A little bit of this 'n' that.
Brian Poole is putting up a spirited fight to get playing time that has not been lost on University of Florida head football coach Will Muschamp.
"Right now if we were to start the season, he (Poole) would be the starter at the nickel-back position," Muschamp said after Friday's practice.
Because the Gators use nickel or dime packages about 80 percent of the time, we should see the former Southeast High standout on the field quite a bit.
That is an achievement. Florida has one of the most talented secondaries in the country despite losing first-round NFL pick Matt Elam and Josh Evans, both starting safeties.
Nothing is etched in stone because who starts and gets a lot of playing in the season opener against Toledo might come down to health. So far the 5-foot-10, 200-pound Poole has been healthy.
Muschamp likes Poole's ability to come up and stop the run and cover the slot. He has practiced at punt returner, but right now he is not a starter at that position.
Timmons plays himself
When Brett Timmons went to Tulane after helping Southeast win back-to-back state titles, one of his goals was to get himself into a video game.
He and his Southeast teammate, Alphonso Roundtree, made that happen when they played a key role in Tulane's historic undefeated season in 1998.
Timmons and others in the same situation might be getting financial rewards if the Ed O'Bannon lawsuit against the NCAA and EA Sports turns out in their favor.
"When I look at my number 9 in the video it's close to me," Timmons said. "The height
and weight and number are the same as mine and the same for Roundtree. I also played video games that included (Manatee grads) Tommie Frazier and Shevin Wiggins when they were at Nebraska. They didn't have facial images back then, but you knew who they were.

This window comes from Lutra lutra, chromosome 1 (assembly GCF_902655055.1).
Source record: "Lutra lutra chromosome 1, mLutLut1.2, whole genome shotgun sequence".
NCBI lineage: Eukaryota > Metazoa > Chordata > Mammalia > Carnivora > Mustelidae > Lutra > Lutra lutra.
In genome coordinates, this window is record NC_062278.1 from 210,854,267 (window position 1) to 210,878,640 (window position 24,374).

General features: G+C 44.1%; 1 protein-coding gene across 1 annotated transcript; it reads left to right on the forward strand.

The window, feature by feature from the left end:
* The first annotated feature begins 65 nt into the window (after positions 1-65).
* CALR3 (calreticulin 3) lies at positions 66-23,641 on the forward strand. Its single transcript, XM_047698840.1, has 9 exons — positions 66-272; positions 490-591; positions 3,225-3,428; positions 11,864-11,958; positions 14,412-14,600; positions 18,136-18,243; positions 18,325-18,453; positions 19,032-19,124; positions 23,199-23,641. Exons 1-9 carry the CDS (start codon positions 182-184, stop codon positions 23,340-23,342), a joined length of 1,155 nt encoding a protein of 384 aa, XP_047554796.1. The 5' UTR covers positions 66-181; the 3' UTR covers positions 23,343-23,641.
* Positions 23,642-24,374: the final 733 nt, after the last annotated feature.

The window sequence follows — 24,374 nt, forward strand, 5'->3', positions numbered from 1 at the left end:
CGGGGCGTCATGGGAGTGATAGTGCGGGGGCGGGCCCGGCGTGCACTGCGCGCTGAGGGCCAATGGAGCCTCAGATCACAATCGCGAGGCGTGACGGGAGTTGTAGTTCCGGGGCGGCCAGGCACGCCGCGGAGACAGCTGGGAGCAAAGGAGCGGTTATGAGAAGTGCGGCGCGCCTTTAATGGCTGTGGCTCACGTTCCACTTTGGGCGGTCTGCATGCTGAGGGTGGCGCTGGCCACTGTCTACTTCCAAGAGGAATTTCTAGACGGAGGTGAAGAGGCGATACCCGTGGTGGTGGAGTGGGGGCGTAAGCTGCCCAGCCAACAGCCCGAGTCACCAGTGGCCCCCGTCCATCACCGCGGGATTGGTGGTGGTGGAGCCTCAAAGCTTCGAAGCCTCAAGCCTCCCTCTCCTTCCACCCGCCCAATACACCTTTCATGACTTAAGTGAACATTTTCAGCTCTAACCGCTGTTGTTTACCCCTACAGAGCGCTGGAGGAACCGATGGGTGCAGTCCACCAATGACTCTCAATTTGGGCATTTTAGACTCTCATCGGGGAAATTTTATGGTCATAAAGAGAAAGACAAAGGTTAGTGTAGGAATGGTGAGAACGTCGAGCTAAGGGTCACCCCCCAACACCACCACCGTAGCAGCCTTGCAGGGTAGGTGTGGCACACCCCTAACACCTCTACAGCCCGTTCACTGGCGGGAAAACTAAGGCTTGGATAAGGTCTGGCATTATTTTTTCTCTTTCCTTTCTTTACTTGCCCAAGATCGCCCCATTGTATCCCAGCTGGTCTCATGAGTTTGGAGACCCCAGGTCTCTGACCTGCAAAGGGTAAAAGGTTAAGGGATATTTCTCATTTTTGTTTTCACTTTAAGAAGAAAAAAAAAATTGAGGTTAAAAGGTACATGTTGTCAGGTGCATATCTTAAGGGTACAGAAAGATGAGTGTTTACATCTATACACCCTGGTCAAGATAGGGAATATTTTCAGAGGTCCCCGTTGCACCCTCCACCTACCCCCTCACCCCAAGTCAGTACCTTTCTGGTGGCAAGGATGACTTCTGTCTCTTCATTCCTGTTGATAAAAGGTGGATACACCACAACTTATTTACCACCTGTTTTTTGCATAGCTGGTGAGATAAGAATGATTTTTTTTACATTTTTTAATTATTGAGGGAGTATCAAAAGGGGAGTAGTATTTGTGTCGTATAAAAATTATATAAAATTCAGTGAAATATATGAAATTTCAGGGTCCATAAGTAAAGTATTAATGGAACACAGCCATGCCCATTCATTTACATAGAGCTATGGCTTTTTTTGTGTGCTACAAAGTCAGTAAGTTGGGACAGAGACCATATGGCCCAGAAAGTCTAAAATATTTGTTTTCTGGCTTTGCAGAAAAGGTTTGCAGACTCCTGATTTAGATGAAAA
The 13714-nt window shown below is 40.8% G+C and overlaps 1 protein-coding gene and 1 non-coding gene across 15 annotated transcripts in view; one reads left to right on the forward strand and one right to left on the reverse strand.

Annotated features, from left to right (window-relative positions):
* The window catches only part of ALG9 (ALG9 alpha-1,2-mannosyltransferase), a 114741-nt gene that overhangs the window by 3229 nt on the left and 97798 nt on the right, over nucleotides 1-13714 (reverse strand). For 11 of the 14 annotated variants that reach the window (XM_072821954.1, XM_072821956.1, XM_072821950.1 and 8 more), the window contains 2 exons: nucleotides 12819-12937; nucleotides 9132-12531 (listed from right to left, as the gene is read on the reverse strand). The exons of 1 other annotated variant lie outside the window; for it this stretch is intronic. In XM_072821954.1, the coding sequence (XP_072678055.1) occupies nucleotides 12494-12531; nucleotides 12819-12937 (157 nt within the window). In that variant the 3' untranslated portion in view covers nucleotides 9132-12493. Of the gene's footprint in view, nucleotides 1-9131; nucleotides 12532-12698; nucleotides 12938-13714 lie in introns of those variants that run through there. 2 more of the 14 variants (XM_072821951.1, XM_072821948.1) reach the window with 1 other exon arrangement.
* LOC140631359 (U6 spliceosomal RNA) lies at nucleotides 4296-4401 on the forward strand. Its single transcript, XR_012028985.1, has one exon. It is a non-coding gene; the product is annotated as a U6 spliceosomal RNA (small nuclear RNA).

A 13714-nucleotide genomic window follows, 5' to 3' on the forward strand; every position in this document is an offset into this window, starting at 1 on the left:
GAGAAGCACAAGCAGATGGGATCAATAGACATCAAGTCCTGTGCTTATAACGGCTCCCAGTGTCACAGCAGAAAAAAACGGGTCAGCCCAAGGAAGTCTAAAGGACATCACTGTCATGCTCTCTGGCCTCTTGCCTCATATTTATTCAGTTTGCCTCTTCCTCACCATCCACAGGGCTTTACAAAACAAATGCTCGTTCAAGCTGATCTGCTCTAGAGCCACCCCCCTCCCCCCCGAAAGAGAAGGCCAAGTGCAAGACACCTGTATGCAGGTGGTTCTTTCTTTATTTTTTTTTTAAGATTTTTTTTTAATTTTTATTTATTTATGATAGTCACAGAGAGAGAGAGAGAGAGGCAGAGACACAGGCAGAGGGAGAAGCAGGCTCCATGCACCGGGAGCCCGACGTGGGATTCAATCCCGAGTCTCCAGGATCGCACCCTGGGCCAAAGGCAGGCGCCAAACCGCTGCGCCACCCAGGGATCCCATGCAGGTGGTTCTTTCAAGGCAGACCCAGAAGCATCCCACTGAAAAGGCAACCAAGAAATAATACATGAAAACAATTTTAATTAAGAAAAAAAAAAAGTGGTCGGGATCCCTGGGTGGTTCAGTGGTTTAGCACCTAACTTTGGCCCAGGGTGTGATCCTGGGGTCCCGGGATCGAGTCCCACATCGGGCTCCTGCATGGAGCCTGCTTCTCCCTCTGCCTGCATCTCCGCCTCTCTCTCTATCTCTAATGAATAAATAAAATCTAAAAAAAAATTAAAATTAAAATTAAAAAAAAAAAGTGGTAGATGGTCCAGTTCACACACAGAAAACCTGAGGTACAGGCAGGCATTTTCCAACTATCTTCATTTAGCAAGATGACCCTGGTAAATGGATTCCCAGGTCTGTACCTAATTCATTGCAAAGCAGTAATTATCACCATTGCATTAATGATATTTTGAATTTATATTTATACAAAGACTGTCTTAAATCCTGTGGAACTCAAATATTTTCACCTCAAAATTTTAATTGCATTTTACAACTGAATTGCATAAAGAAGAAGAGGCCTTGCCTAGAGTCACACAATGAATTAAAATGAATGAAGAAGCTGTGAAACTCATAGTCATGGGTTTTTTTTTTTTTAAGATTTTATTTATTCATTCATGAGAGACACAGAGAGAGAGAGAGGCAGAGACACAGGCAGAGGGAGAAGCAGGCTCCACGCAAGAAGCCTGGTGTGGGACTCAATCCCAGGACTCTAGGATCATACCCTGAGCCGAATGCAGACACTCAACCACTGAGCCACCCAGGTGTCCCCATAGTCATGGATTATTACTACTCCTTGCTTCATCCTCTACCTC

"It was put out by EA Sports, and the video game was about my undefeated Tulane team. It made money, but I never made money off of it."
Now the head football coach at Out-Of-Door-Academy, Timmons says images and names don't come for free, and the players should get paid. He says Heisman Trophy-winning quarterback Johnny Manziel should be allowed to play even if the NCAA finds he got money for selling his autograph.
"In any other business venture, one can sell their likeness. The Olympics has changed, but college football is still in the feudal system," Timmons said.
Freeman, Driskel under fire
What do Josh Freeman and Jeff Driskel have in common?
The two might be the most scrutinized quarterbacks in the state and have a substantial list of followers who would prefer to see their backups.
Entering his fifth year with the Tampa Bay Bucs, Freeman has built up some equity. The biggest rap on him is his inconsistency and decision-making.
No one can argue about Driskel's running ability, but his passing was abysmal last year. If he doesn't improve and the Gators don't prevail in some of those must-win games, fans will be calling for his scalp just as they did for John Brantley's not that long ago.
Tarkenton joins chorus
Freeman picked up a new critic when Pro Football Hall of Fame quarterback Fran Tarkenton lambasted him. It came just four days after former Buc Ronde Barber stated on national TV that Freeman can't carry the Bucs.
"He just plays godawful. ... Josh Freeman has proven to me that he can't play," Tarkenton told WDAE-AM 620 radio Tuesday. "Freeman is a big question mark and if you put a gun to my head, I would say he is not going to make it."
Bucs head coach Greg Schiano, who was in a surly mood Tuesday, defended Freeman without referring to Tarkenton and praised what he has done in the preseason, though he has barely played in a game.
"The only thing he (Freeman) needs to know is the only people that really matter are his teammates, his coach and his owners and management; those are the people that make the decisions around here," Schiano said.
Tarkenton said the decision to play rookie backup quarterback Mike Glennon the most in the Bucs' two preseason games indicates the coaching staff wants to go in another direction at the position.
"The signs don't lie," the former Vikings signal-caller said.
The recent arrest of Western Kentucky running back Leon Allen marked the fifth player off the football team who has been arrested since Bobby Petrino took over the program this year.
Those numbers are interesting because last year under Willie Taggart there were no arrests. The former Manatee quarterback great, now head man at USF, is a no-nonsense guy.
Allen, who had to overcame a multitude of problems before he earned a spot on the Manatee High football team, was arrested for disorderly conduct. The problem got worse for the running back when jail officials said they had to use a stun gun on him because he was unruly.
Alan Dell, Herald sports writer, can be reached at 941-745-7080, ext. 2112. Follow him on Twitter at @ADellSports.